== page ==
Amazon (AMZN) is hosting its annual Prime Day event this week. That means you’re likely scouring the e-commerce giant’s site and app for sales on everything from diapers to doorknobs if you pay the annual fee of $ 14.99 a month or $ 139 a year to be a Prime member.
But Prime Day isn’t just a major event for shoppers. It’s also an opportunity for scammers hoping to exploit the event’s massive popularity to steal Amazon customers’ data.
According to Check Point Research, the intelligence arm of cybersecurity company Check Point Software (CHKP), Amazon-related phishing attacks increased by 37% in the first few days of July alone in the run-up to Prime Day, based on a sample of corporate networks it tracks. The company predicts there will be 10 million phishing attempts related to Prime Day around the world this year.
Phishing attempts use e-mail to trick people into clicking malicious links or entering their information into phony websites with the intention of stealing private data including payment information.
“Amazon is already a big source of phishing for obvious reasons,” explained Mark Ostrowski, Check Point’s head of US East engineering. “But the first week of July was that pivot point where we saw a pretty substantial increase. An almost 40% … increase within one week of the amount of phishing campaigns that we saw. “
For shoppers, threats include thieves making off with their Amazon login credentials, stealing their payment information, and gaining access to other private data.
But you can thwart these schemes by simply being more careful about which emails you open.
More Prime Day attention means more criminals go to work
Prime Day has become a constant summer since Amazon held the first event in 2015. With the exception of 2020, when Amazon held Prime Day in October because of the pandemic, the sale has gained more and more attention from shoppers and rival retailers looking to take advantage of increased consumer interest in sales during the time of year.
Unfortunately, as with any major online event, cybercriminals have taken notice, as well. And they’re determined to use the shopping extravaganza to snatch as much private data from as many unwitting consumers as possible.
“There’s more publicity and more attention on these money transacting events, and the same level of security at best that people have,” explained Herb Lin, a senior research scholar at the Stanford University’s Center for International Security and Cooperation.
“Now, would you expect that to be a more lucrative opportunity for criminals? Absolutely. It says, ‘Hey, here’s an opportunity to spend money.’ And guess what? criminals listen to that too. ”
According to Check Point’s Ostrowski, cybercriminals use a scattershot approach to target Amazon customers during Prime Day. The idea is that, with millions of consumers ordering goods from the retailer during the period, the thieves will trick at least some into opening Prime Day-related phishing emails.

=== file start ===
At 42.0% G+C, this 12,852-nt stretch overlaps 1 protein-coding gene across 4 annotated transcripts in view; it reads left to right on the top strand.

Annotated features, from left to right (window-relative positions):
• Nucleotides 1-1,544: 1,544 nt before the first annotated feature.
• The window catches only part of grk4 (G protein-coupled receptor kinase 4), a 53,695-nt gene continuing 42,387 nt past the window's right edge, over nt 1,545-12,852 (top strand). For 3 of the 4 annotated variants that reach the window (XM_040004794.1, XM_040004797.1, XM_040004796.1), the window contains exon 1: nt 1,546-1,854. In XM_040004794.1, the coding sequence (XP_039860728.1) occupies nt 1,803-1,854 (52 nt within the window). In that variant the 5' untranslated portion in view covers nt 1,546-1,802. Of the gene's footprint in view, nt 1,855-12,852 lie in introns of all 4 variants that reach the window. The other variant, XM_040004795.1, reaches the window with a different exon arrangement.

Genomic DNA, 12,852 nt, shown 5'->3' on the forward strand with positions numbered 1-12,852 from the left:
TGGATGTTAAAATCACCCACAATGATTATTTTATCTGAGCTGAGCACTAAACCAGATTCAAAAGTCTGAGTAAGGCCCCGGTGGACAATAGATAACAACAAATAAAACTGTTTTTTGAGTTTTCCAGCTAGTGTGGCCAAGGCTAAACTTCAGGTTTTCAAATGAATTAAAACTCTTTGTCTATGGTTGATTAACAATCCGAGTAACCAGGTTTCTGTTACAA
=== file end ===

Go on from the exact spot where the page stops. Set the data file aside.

It’s the same concept cybercriminals use during the holidays, when they fire off phony FedEx or UPS emails claiming that victims’ packages are delayed or they need to pay additional taxes to get them shipped. Of course, the victims have to provide their credit card data or login information to pay those taxes. And with that, the criminals have what they need.
In the case of Prime Day, thieves will send emails claiming to be from Amazon warning that a customers’ order was canceled or otherwise held up. To fix it, you’ll just need to provide your user data or credit card number.
Some fraudulent emails will even claim to have spectacular offers on iPads or other normally pricey goods. When a victim clicks on the deal and enters their credit card data, the discount disappears along with their information.
Be patient and use sound judgment
But there are ways to stay safe while shopping, the most important being that you should always be wary of emails from retailers.
If you’ve been shopping on Amazon and get an email telling you that an order has been delayed or canceled, don’t click any links in the message. Instead, log into your Amazon account via a separate browser window or your Amazon app, and check to see if your order is still en route.
As for those emails promising wild sales, your best bet is to, again, go to the source: Amazon.com. And, of course, if it sounds too good to be true, it likely is.
A spokesperson for Amazon, meanwhile, said the company doesn’t request that customers purchase gift cards for any service and won’t ask for payment over the phone or email – only on its app or website. Amazon also won’t ask you to download any software to chat with customer service.
There are other ways you can avoid scams, as well. Instead of using your actual credit card number, you can use a virtual credit card number, something that most card companies offer. Virtual numbers are normally a one-time use code that ties to your credit card account. But if a third-party gets access to it, they can’t use it to make other purchases.
Above all, don’t jump at every email you see. Instead, take a deep breath and think before clicking any links.
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